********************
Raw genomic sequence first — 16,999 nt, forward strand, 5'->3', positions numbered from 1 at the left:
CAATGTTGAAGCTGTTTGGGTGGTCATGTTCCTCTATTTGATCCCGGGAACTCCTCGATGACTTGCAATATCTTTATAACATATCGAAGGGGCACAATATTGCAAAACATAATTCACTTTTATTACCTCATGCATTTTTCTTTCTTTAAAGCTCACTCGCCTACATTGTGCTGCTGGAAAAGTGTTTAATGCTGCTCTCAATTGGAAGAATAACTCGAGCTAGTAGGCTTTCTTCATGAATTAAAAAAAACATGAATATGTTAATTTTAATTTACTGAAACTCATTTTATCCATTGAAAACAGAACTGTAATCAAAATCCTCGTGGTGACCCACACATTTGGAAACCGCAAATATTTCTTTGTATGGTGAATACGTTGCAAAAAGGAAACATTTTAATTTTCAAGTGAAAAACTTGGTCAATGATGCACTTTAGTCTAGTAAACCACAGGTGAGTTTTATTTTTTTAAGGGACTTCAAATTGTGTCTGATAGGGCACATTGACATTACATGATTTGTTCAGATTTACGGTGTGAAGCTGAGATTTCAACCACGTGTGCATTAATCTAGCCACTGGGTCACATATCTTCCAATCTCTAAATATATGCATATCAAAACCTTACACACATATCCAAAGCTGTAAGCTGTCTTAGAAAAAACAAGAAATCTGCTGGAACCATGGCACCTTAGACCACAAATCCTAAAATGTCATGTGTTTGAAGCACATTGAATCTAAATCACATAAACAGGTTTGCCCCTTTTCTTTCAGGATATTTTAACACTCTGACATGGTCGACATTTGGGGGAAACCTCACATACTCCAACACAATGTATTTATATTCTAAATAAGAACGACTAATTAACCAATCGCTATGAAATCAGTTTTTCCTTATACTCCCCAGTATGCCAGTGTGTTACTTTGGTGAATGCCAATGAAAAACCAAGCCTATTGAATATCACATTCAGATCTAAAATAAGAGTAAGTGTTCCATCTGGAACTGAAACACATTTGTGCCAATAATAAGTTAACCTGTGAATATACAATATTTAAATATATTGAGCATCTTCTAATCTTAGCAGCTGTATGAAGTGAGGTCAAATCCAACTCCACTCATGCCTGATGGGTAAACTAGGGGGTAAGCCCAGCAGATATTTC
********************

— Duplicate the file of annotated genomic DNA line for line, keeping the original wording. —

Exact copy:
Raw genomic sequence first — 16,999 nt, forward strand, 5'->3', positions numbered from 1 at the left:
CAATGTTGAAGCTGTTTGGGTGGTCATGTTCCTCTATTTGATCCCGGGAACTCCTCGATGACTTGCAATATCTTTATAACATATCGAAGGGGCACAATATTGCAAAACATAATTCACTTTTATTACCTCATGCATTTTTCTTTCTTTAAAGCTCACTCGCCTACATTGTGCTGCTGGAAAAGTGTTTAATGCTGCTCTCAATTGGAAGAATAACTCGAGCTAGTAGGCTTTCTTCATGAATTAAAAAAAACATGAATATGTTAATTTTAATTTACTGAAACTCATTTTATCCATTGAAAACAGAACTGTAATCAAAATCCTCGTGGTGACCCACACATTTGGAAACCGCAAATATTTCTTTGTATGGTGAATACGTTGCAAAAAGGAAACATTTTAATTTTCAAGTGAAAAACTTGGTCAATGATGCACTTTAGTCTAGTAAACCACAGGTGAGTTTTATTTTTTTAAGGGACTTCAAATTGTGTCTGATAGGGCACATTGACATTACATGATTTGTTCAGATTTACGGTGTGAAGCTGAGATTTCAACCACGTGTGCATTAATCTAGCCACTGGGTCACATATCTTCCAATCTCTAAATATATGCATATCAAAACCTTACACACATATCCAAAGCTGTAAGCTGTCTTAGAAAAAACAAGAAATCTGCTGGAACCATGGCACCTTAGACCACAAATCCTAAAATGTCATGTGTTTGAAGCACATTGAATCTAAATCACATAAACAGGTTTGCCCCTTTTCTTTCAGGATATTTTAACACTCTGACATGGTCGACATTTGGGGGAAACCTCACATACTCCAACACAATGTATTTATATTCTAAATAAGAACGACTAATTAACCAATCGCTATGAAATCAGTTTTTCCTTATACTCCCCAGTATGCCAGTGTGTTACTTTGGTGAATGCCAATGAAAAACCAAGCCTATTGAATATCACATTCAGATCTAAAATAAGAGTAAGTGTTCCATCTGGAACTGAAACACATTTGTGCCAATAATAAGTTAACCTGTGAATATACAATATTTAAATATATTGAGCATCTTCTAATCTTAGCAGCTGTATGAAGTGAGGTCAAATCCAACTCCACTCATGCCTGATGGGTAAACTAGGGGGTAAGCCCAGCAGATATTTC